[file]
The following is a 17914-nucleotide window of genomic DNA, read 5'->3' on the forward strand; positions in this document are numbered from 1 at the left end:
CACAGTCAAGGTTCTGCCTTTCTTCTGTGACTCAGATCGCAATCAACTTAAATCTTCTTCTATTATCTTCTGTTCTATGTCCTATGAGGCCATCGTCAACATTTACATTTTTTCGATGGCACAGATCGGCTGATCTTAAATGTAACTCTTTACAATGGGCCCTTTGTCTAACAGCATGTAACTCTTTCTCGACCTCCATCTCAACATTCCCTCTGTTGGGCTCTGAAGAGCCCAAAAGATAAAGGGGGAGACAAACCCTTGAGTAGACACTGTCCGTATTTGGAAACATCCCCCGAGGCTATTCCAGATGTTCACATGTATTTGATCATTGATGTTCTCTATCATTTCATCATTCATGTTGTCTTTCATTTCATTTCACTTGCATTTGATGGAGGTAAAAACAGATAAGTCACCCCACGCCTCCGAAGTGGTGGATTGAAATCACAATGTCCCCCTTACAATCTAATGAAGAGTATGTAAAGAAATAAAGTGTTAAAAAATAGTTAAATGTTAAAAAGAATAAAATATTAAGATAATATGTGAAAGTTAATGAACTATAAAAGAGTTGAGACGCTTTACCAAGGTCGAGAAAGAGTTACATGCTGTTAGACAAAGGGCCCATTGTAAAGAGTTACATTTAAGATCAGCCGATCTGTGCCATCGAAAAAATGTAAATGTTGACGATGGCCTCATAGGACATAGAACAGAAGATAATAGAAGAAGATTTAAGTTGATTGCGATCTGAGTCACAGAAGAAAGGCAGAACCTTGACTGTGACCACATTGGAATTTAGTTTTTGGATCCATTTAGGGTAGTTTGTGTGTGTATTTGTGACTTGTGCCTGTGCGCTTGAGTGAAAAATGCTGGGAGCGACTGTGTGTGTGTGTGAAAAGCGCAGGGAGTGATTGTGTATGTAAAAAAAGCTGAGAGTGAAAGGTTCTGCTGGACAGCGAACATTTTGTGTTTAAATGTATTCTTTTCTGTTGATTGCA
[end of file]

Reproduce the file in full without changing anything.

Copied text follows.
The following is a 17914-nucleotide window of genomic DNA, read 5'->3' on the forward strand; positions in this document are numbered from 1 at the left end:
CACAGTCAAGGTTCTGCCTTTCTTCTGTGACTCAGATCGCAATCAACTTAAATCTTCTTCTATTATCTTCTGTTCTATGTCCTATGAGGCCATCGTCAACATTTACATTTTTTCGATGGCACAGATCGGCTGATCTTAAATGTAACTCTTTACAATGGGCCCTTTGTCTAACAGCATGTAACTCTTTCTCGACCTCCATCTCAACATTCCCTCTGTTGGGCTCTGAAGAGCCCAAAAGATAAAGGGGGAGACAAACCCTTGAGTAGACACTGTCCGTATTTGGAAACATCCCCCGAGGCTATTCCAGATGTTCACATGTATTTGATCATTGATGTTCTCTATCATTTCATCATTCATGTTGTCTTTCATTTCATTTCACTTGCATTTGATGGAGGTAAAAACAGATAAGTCACCCCACGCCTCCGAAGTGGTGGATTGAAATCACAATGTCCCCCTTACAATCTAATGAAGAGTATGTAAAGAAATAAAGTGTTAAAAAATAGTTAAATGTTAAAAAGAATAAAATATTAAGATAATATGTGAAAGTTAATGAACTATAAAAGAGTTGAGACGCTTTACCAAGGTCGAGAAAGAGTTACATGCTGTTAGACAAAGGGCCCATTGTAAAGAGTTACATTTAAGATCAGCCGATCTGTGCCATCGAAAAAATGTAAATGTTGACGATGGCCTCATAGGACATAGAACAGAAGATAATAGAAGAAGATTTAAGTTGATTGCGATCTGAGTCACAGAAGAAAGGCAGAACCTTGACTGTGACCACATTGGAATTTAGTTTTTGGATCCATTTAGGGTAGTTTGTGTGTGTATTTGTGACTTGTGCCTGTGCGCTTGAGTGAAAAATGCTGGGAGCGACTGTGTGTGTGTGTGAAAAGCGCAGGGAGTGATTGTGTATGTAAAAAAAGCTGAGAGTGAAAGGTTCTGCTGGACAGCGAACATTTTGTGTTTAAATGTATTCTTTTCTGTTGATTGCA